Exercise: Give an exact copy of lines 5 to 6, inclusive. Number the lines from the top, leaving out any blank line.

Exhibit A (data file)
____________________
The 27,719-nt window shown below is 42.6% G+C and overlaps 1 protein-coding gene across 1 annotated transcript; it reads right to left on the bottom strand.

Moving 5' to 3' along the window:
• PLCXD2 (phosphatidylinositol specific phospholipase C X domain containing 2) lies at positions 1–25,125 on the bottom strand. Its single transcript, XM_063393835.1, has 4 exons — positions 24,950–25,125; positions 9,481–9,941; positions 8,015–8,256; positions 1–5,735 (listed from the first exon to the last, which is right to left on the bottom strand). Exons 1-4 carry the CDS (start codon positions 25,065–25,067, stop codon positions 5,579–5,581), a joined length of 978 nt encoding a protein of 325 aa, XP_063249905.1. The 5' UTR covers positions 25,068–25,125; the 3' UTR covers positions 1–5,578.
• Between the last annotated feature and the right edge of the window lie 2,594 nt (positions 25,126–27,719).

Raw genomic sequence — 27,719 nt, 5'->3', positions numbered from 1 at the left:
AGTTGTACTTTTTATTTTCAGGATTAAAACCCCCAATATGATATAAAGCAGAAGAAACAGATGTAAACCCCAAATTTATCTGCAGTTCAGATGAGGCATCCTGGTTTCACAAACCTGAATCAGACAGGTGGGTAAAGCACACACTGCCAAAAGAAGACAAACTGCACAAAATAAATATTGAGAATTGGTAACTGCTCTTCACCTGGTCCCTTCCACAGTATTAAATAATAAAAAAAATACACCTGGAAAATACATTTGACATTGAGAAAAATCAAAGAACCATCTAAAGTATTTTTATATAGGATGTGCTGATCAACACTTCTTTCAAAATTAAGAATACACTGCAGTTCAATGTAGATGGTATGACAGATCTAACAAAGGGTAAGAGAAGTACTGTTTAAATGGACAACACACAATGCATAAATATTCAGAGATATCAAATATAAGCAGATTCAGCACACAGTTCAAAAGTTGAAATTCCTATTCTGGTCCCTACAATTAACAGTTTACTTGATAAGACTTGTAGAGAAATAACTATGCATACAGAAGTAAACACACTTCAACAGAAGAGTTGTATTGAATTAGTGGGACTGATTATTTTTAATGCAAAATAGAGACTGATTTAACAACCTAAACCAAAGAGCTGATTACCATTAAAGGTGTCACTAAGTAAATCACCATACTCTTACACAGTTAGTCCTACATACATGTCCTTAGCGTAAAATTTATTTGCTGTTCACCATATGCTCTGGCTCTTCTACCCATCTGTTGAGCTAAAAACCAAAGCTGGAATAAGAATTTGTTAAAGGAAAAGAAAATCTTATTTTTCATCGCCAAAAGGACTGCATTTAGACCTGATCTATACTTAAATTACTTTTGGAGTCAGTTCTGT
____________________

Raw genomic sequence — 27,719 nt, 5'->3', positions numbered from 1 at the left:
AGTTGTACTTTTTATTTTCAGGATTAAAACCCCCAATATGATATAAAGCAGAAGAAACAGATGTAAACCCCAAATTTATCTGCAGTTCAGATGAGGCATCCTGGTTTCACAAACCTGAATCAGACAGGTGGGTAAAGCACACACTGCCAAAAGAAGACAAACTGCACAAAATAAATATTGAGAATTGGTAACTGCTCTTCACCTGGTCCCTTCCACAGTATTAAATAATAAAAAAAATACACCTGGAAAATACATTTGACATTGAGAAAAATCAAAGAACCATCTAAAGTATTTTTATATAGGATGTGCTGATCAACACTTCTTTCAAAATTAAGAATACACTGCAGTTCAATGTAGATGGTATGACAGATCTAACAAAGGGTAAGAGAAGTACTGTTTAAATGGACAACACACAATGCATAAATATTCAGAGATATCAAATATAAGCAGATTCAGCACACAGTTCAAAAGTTGAAATTCCTATTCTGGTCCCTACAATTAACAGTTTACTTGATAAGACTTGTAGAGAAATAACTATGCATACAGAAGTAAACACACTTCAACAGAAGAGTTGTATTGAATTAGTGGGACTGATTATTTTTAATGCAAAATAGAGACTGATTTAACAACCTAAACCAAAGAGCTGATTACCATTAAAGGTGTCACTAAGTAAATCACCATACTCTTACACAGTTAGTCCTACATACATGTCCTTAGCGTAAAATTTATTTGCTGTTCACCATATGCTCTGGCTCTTCTACCCATCTGTTGAGCTAAAAACCAAAGCTGGAATAAGAATTTGTTAAAGGAAAAGAAAATCTTATTTTTCATCGCCAAAAGGACTGCATTTAGACCTGATCTATACTTAAATTACTTTTGGAGTCAGTTCTGT